1986 Honda VF500 F2
Honda’s early V4 middleweight is one of those Japanese classics which is adored by the few and ignored by almost everyone else.
Honda’s V4s of the 1980s were blighted by a reputation for top end trouble. The first VF750s were considered fast but fragile, and that verdict tainted the smaller V4s which followed. However, the VF400F and VF500F2 were far more robust than the 750S and 750F – perfectly demonstrated by the fact that Colin Mackenzie’s 1986 500F2 is still going strong, 25 years and 25,000 miles after he first purchased it.
Colin’s VF was a winner at last year’s Scottish Classic Motorcycle Show ; it’s in immaculate, original condition, much the same as when it was first registered. Plus, says Colin, ‘it’s been totally reliable’ in all that time.
Colin Mackenzie’s 1986 Honda 500F2
Both the 400 and 500 provided peppy performance in petite packages. The 400 came first and was followed by the 500 (known as the Interceptor in the USA) in 1984. The 498cc DOHC liquid-cooled 90-degree V4 used a developed version of the 400 blueprint, bored and stroked and upgraded to give better durability and longer intervals between services.
That was important because you needed to take apart most of the motorcycle to adjust the tappets, so it wasn’t a job you wanted to do more often than every 8000 miles. A batch of faulty crankshafts caused some initial – painful – failures, but the 500’s smooth and tractable power delivery won over those riders who tried it for themselves.
1986 Honda 500F2
Running at 11:1 compression, the engine output around 65bhp (claims of nearly 70 horsepower were a little on the optimistic side) at 11,500rpm, and max torque of 32ft/lb was available at 10,500rpm. This was good enough to propel the 185kg (just over 200kg when fuelled) VF to 120mph. It accelerated to 60mph from a standstill in 3.9 seconds and covered a quarter-mile in 12.66 seconds.
In real life use, the VF400 and VF500 were a match for Yamaha’s class-leading, two-stroke powervalve LCs, not least because the Honda’s free-flowing power delivery and responsive handling gave the VF rider greater control and the confidence to use all the available impetus.
1984 Honda 500F
The VF500 featured a square-section steel tube frame with cast aluminium box-section swinging arm. The front forks were air assisted and braced, with Honda’s Torque Reaction Anti-dive Control adding complexity. TRAC did work reasonably well at reducing fork compression under heavy braking and was capable of cushioning bumpy road surfaces, unlike some anti-dive systems of the time, but it can be problematic to keep in working order after many years in service.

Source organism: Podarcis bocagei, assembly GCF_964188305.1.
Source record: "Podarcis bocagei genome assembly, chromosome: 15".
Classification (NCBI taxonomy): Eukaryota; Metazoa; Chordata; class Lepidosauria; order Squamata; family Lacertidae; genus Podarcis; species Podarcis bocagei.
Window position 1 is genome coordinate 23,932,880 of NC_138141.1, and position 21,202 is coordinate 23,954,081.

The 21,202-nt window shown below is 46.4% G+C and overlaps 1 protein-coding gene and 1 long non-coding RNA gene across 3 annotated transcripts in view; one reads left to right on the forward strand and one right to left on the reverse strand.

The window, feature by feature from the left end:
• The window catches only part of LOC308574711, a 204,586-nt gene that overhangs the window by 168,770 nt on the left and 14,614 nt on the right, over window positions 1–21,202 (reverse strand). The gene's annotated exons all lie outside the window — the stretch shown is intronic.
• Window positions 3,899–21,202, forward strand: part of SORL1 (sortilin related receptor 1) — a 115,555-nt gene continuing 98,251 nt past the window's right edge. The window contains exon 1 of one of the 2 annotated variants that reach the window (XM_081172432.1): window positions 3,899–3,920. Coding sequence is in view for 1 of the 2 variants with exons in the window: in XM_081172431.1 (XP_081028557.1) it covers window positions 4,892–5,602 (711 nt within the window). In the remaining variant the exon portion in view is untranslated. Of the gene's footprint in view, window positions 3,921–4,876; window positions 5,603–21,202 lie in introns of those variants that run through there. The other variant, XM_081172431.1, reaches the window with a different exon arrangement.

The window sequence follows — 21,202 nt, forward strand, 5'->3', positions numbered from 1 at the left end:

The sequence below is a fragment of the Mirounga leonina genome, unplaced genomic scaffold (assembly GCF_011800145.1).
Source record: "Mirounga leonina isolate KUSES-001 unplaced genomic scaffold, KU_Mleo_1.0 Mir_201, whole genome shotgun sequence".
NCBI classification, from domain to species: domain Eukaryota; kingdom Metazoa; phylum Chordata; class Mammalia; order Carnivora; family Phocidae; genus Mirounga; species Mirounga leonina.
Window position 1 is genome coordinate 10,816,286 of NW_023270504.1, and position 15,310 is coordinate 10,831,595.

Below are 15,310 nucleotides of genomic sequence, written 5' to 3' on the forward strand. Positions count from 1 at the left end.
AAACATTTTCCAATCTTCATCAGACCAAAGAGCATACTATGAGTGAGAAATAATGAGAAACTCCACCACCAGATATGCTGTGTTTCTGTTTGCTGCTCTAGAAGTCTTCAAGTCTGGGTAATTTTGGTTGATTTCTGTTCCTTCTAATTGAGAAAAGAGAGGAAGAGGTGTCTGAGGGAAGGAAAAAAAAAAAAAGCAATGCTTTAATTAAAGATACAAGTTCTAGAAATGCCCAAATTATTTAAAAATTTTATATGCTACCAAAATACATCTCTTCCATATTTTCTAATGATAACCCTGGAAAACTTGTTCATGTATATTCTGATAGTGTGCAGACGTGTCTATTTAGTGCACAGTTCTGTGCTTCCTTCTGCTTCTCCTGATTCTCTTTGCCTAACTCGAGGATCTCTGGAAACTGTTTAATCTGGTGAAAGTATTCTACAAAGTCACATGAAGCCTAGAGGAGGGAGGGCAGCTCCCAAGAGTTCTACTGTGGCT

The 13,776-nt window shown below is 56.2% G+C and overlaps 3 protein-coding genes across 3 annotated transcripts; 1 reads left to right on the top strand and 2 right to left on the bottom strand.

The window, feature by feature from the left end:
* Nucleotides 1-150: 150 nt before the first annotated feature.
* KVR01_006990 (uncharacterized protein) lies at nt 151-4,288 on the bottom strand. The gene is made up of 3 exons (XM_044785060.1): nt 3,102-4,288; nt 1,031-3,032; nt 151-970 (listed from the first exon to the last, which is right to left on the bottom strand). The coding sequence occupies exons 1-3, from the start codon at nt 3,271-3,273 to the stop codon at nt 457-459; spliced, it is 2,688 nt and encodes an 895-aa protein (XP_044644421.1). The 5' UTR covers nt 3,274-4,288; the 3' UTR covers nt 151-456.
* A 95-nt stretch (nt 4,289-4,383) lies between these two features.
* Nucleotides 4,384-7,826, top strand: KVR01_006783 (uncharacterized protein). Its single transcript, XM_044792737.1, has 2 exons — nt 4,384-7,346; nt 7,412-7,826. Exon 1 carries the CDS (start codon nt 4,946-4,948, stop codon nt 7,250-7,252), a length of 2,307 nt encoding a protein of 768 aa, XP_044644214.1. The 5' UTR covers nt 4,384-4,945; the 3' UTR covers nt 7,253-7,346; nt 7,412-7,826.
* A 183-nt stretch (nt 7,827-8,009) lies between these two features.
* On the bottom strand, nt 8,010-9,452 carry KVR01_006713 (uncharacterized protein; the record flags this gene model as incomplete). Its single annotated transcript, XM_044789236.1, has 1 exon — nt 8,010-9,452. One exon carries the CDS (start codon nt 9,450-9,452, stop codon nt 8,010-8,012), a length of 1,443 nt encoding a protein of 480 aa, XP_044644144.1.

The air-assisted Pro-Link monoshock allowed for basic adjustment (and ages rapidly, going soggy rather faster than owners expected), while the close-ratio six-speed gearbox assisted rapid getaways.
The VF500 dates from the days when 16-inch front wheels, temperature gauges, taper roller bearings and electronic tachos were things to be boasted about. It also featured an hydraulic clutch, four 32mm CV Keihin carbs, an automatic camchain adjuster, O-ring final drive chain, and triple 10-inch discs.
Honda aimed to minimise mass by using lightweight components, including the new Comstar wheels and duralumin handlebars, to offset the addition of the full fairing. The VF400 made do with a handlebar fairing and bellypan, as did the standard 500F, but the F2 came with a handsome, race-style fairing… one which proved to be horribly expensive to replace if it tangoed with the tarmac.
Honda 500s on eBay Right Now.
In keeping with most sports middleweights of the day, the VF500 was not a radical race-replica although some riders took a little while to adapt to its revvy engine. The power surged after 7000rpm with the redline at 12k, which seemed impossibly high for a four-stroke at the time. Yet the VF delivered its power with exhilarating ease and avoided the snappish nature of the RR generation that followed.
The VF500 combined a 31.5mm seat height with 5.5 inches of ground clearance. It proved to be comfortable to ride on long distances and with a pillion. At typical UK road speeds it would return 52mpg. It could be equipped with luggage to go touring or, ridden briskly, it was nippy and nimble enough to discombobulate heavier, less manoeuvrable 750 fours. On the downside, the VF500 was expensive.
It cost Ј2500 new, when the RC350LC cost just Ј1700. The VF was nicer to live with… but to ask 40% more for a congenial attitude was a little too ambitious of Honda at the time.
The VF’s motor was modified in mid-1985 to create the F2F, and that model may be one of the best all-round motorcycles of its decade. Certainly, when the VF500 was discontinued its successor was not, as is often supposed, the CBR600F. No – the bike which followed in the footsteps of the VF500 was perhaps the ultimate all-rounder and it too was a V4: the VFR750.
However, although it might have been a stepping stone to one of the finest roadbikes ever built, no one can claim that the VF500 was a roaring success in its own right. As Julian Ryder explained; ‘taken in isolation, the VF500 was a superb motorcycle which had a cult following long after Honda ceased making it, but price, complexity and the fallout from its bigger sibling’s troubles conspired to make it a commercial failure.’
And that’s why you don’t see too many VF500s on the road today. You will find ratty examples selling for under Ј500; three times that amount will get you one in superb condition. A well maintained, roadworthy VF500 F2 in standard spec, apart from a tricksy paintjob, was sold at auction for just under a grand in April 2011.
Words: Rowena Hoseason
Illustrations: Archive and Colin Mackenzie
- Honda V4 Concept 2009
- Honda Helix CN250 Scooters Mopeds
- Honda XL 700V Transalp Adventure Touring Bike Reviews Australia www.honda.com.au
- Bridgestone SA/SAGMJ Motor Sportsman of the Year Nominations Bridgestone…
- Honda NSR 125 Review